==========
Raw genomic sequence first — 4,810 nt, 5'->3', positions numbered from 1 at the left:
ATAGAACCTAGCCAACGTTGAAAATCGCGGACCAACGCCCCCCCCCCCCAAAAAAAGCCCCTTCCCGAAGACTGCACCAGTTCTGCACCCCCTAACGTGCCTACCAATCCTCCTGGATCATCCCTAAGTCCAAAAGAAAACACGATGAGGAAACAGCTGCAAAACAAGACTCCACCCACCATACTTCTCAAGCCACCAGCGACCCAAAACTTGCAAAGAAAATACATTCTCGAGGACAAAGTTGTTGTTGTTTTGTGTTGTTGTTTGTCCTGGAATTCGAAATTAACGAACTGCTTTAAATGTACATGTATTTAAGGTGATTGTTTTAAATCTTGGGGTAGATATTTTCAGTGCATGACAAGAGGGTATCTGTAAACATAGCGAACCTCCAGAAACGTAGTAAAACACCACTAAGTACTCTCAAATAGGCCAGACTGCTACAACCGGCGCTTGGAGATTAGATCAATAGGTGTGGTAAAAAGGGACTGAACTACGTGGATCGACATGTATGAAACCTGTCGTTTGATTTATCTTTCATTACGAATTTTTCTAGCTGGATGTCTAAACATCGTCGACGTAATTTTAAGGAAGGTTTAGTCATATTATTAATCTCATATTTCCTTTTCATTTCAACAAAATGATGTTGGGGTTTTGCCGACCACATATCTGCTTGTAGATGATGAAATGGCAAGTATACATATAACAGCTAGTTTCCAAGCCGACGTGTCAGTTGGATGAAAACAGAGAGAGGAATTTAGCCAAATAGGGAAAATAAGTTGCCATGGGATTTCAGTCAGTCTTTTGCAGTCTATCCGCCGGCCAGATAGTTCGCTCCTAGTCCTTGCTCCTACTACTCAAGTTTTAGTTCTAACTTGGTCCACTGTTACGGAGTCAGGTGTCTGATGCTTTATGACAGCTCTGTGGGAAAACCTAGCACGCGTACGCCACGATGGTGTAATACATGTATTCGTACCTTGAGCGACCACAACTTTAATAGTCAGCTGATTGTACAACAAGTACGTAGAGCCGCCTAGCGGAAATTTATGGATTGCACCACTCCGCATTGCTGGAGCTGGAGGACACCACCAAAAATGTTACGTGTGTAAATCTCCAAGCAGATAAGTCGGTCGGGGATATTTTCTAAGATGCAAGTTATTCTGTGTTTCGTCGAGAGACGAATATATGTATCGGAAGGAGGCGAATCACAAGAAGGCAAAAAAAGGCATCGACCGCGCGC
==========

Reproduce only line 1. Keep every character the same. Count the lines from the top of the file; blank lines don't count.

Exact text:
Raw genomic sequence first — 4,810 nt, 5'->3', positions numbered from 1 at the left: